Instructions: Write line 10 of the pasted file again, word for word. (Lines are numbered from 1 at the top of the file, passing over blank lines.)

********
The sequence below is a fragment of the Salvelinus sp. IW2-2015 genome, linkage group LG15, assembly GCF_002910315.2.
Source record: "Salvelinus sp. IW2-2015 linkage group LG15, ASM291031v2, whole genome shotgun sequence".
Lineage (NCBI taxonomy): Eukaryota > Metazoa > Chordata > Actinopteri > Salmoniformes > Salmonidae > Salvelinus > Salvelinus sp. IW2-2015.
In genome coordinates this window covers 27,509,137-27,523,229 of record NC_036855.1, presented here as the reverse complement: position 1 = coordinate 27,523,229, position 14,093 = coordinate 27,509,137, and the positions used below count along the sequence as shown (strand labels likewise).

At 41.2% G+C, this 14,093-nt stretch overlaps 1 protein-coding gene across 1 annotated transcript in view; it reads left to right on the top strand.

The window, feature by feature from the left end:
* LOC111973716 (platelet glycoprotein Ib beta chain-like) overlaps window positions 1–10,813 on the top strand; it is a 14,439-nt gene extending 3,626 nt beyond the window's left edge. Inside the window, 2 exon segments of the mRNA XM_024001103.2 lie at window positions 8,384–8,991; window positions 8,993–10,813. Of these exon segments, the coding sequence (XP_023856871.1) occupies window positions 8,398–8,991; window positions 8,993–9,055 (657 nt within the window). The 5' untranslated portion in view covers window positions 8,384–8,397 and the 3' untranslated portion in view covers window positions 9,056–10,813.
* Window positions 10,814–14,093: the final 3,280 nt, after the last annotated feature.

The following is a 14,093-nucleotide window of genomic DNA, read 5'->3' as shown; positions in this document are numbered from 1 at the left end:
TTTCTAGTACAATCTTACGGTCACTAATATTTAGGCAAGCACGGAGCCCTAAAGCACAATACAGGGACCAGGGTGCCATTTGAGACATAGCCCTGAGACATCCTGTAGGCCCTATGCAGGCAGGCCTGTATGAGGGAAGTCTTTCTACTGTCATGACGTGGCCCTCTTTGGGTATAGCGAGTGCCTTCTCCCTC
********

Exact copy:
TTTCTAGTACAATCTTACGGTCACTAATATTTAGGCAAGCACGGAGCCCTAAAGCACAATACAGGGACCAGGGTGCCATTTGAGACATAGCCCTGAGACATCCTGTAGGCCCTATGCAGGCAGGCCTGTATGAGGGAAGTCTTTCTACTGTCATGACGTGGCCCTCTTTGGGTATAGCGAGTGCCTTCTCCCTC